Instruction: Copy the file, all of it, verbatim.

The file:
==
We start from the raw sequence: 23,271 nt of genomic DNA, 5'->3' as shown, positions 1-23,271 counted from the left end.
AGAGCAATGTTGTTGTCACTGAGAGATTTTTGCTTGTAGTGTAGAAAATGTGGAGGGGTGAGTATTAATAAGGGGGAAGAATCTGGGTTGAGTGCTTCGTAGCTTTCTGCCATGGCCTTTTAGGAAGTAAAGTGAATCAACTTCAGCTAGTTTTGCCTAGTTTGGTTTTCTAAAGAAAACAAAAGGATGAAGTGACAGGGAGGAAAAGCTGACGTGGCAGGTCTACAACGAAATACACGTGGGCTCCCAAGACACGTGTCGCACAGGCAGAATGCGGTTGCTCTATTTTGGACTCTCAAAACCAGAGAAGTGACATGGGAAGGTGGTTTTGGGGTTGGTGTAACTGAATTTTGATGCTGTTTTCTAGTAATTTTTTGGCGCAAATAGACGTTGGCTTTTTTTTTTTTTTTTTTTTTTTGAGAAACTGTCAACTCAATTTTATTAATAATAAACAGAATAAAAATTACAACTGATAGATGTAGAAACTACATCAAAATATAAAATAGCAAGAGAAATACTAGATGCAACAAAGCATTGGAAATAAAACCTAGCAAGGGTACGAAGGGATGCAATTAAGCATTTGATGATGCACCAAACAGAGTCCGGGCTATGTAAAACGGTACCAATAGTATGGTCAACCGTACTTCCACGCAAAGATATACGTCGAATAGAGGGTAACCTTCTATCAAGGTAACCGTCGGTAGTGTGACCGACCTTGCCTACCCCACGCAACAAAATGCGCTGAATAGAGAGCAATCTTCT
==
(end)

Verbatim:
We start from the raw sequence: 23,271 nt of genomic DNA, 5'->3' as shown, positions 1-23,271 counted from the left end.
AGAGCAATGTTGTTGTCACTGAGAGATTTTTGCTTGTAGTGTAGAAAATGTGGAGGGGTGAGTATTAATAAGGGGGAAGAATCTGGGTTGAGTGCTTCGTAGCTTTCTGCCATGGCCTTTTAGGAAGTAAAGTGAATCAACTTCAGCTAGTTTTGCCTAGTTTGGTTTTCTAAAGAAAACAAAAGGATGAAGTGACAGGGAGGAAAAGCTGACGTGGCAGGTCTACAACGAAATACACGTGGGCTCCCAAGACACGTGTCGCACAGGCAGAATGCGGTTGCTCTATTTTGGACTCTCAAAACCAGAGAAGTGACATGGGAAGGTGGTTTTGGGGTTGGTGTAACTGAATTTTGATGCTGTTTTCTAGTAATTTTTTGGCGCAAATAGACGTTGGCTTTTTTTTTTTTTTTTTTTTTTTGAGAAACTGTCAACTCAATTTTATTAATAATAAACAGAATAAAAATTACAACTGATAGATGTAGAAACTACATCAAAATATAAAATAGCAAGAGAAATACTAGATGCAACAAAGCATTGGAAATAAAACCTAGCAAGGGTACGAAGGGATGCAATTAAGCATTTGATGATGCACCAAACAGAGTCCGGGCTATGTAAAACGGTACCAATAGTATGGTCAACCGTACTTCCACGCAAAGATATACGTCGAATAGAGGGTAACCTTCTATCAAGGTAACCGTCGGTAGTGTGACCGACCTTGCCTACCCCACGCAACAAAATGCGCTGAATAGAGAGCAATCTTCT